11/18/2013 05:53 pm ET Updated Jan 23, 2014

Three Myths About the Marijuana Lobby

Now that support for making marijuana legal has reached 58 percent nationwide, according to the prestigious Gallup organization, opponents of marijuana legalization are now trotting out arguments that were only used in impolite company years ago.

Let's review the arguments of prohibitionists who are squirming right now, because they'll soon be out of jobs. (I'll also soon be out of a job, but I've been working toward this goal for 20 years. On the other hand, some law enforcement officials, drug-treatment professionals, and anti-marijuana advocates actually want to keep their jobs forever.)

Myth #1: Drug cartels support legalization efforts.

As the leader of the largest marijuana-legalization organization in the world, I can attest that my organization doesn't receive money from cartels in Colombia, Mexico, or elsewhere. In my two decades of working on this issue, I have never seen or heard of any organization gaining their support.

I'm willing to testify under oath on this question. Are prohibitionists such as Carla Lowe -- seen here claiming marijuana legalization is "driven by multi-big billions of dollars from the drug cartels" -- willing to testify under oath on the same question? I doubt it, because it's easier to throw barbs than to speak the truth.

In any case, it wouldn't actually make sense for drug cartels to fund legalization in the United States, because legalization would undercut their profits. (For example, did Al Capone fund efforts to legalize alcohol in the U.S. in the 1920s?)

The simple fact is that marijuana legalization in the U.S. would seriously detract from the profits of drug cartels inside and outside the U.S.

Myth #2: The marijuana industry will market to minors.

Prohibitionists within government and the private sector have built their careers saying that legalizing marijuana would increase teen access to marijuana. Putting it another way, prohibitionists have sacrificed nonviolent adults on the altar of ostensibly protecting children.

Setting aside the question of whether marijuana legalization would actually increase teen access to marijuana -- it would not, according to the latest research -- could it really be true that the emerging marijuana industry would actually want to market marijuana to teens?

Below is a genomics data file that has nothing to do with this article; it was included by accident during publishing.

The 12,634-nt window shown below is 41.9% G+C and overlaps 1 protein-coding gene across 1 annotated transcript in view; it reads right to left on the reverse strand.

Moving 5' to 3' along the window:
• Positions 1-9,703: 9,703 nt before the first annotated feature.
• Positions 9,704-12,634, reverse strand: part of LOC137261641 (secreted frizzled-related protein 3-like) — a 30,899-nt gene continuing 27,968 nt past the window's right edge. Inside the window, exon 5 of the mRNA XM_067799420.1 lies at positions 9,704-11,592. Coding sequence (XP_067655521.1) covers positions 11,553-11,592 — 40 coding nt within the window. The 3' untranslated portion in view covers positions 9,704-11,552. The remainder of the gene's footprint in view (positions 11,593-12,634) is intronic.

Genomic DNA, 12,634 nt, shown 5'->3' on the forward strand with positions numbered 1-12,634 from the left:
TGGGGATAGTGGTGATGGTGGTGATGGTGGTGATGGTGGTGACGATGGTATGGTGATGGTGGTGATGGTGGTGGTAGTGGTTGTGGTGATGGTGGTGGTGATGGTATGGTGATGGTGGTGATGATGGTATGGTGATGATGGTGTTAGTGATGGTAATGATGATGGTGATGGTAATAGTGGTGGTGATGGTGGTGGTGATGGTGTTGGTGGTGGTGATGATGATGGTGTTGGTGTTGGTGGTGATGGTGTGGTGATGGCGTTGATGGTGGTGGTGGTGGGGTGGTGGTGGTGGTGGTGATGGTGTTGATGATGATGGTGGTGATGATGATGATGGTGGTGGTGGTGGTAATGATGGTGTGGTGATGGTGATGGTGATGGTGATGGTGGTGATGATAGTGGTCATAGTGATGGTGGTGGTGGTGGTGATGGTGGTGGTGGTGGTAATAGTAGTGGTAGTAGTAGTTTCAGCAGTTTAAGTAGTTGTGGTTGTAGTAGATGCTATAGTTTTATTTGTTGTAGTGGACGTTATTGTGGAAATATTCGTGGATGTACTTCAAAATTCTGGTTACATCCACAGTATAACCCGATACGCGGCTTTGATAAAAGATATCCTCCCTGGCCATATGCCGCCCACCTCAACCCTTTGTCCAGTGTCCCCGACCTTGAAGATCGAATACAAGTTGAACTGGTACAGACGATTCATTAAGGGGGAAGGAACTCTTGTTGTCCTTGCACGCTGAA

The answer is no. While there might be a few marijuana opportunists out there -- just as there are in any industry -- anyone who wants to make real money selling marijuana to adults would need to create a firewall between adults and minors, in the same way that liquor stores don't want to risk their liquor licenses by selling alcohol to minors.

Illegal drug dealers don't ask for ID, but alcohol dealers really do require proof of age.

Myth #3: The marijuana industry is the next "Big Tobacco."

There's one small marijuana company in Seattle that has been claiming to be "Big Marijuana" as a way of drawing investor attention to that company, but it hasn't worked, which I'm happy to report.

When we think about what "Big Marijuana" would look like, it would probably include lots of advertising and lots of profits.

In regard to advertising restrictions, we already know some obvious things, including that flyers cannot be placed under the windshield wipers of cars in high school parking lots and other shenanigans that any reasonable adult would oppose. In other words, we all agree with some advertising restrictions. In fact, it was members of the medical marijuana business community in Colorado who spearheaded a push for a ban on certain types of outdoor advertising.

In regard to profits, it's okay if marijuana businesses make profits, just as it's okay for bars, restaurants, and other alcohol businesses to make profits.

The accusation of "Big Tobacco" is just the new way of scaring mainstream voters who are actually okay with marijuana stores here and there.

It's important for all of us to keep our eye on the prize by agreeing that marijuana should be legal for people 21 and older; we'll put cartels and gangs out of business, and we'll have reasonable restrictions on advertising.

None of this is new. Anyone who believes that alcohol should be legal should also agree that marijuana should be legal.

This is simple for most of us to understand. The only people who are trying to confuse it are those who are making profits from marijuana prohibition -- international drug cartels and, unfortunately, so-called anti-drug nonprofit organizations in the U.S.

Shame on them.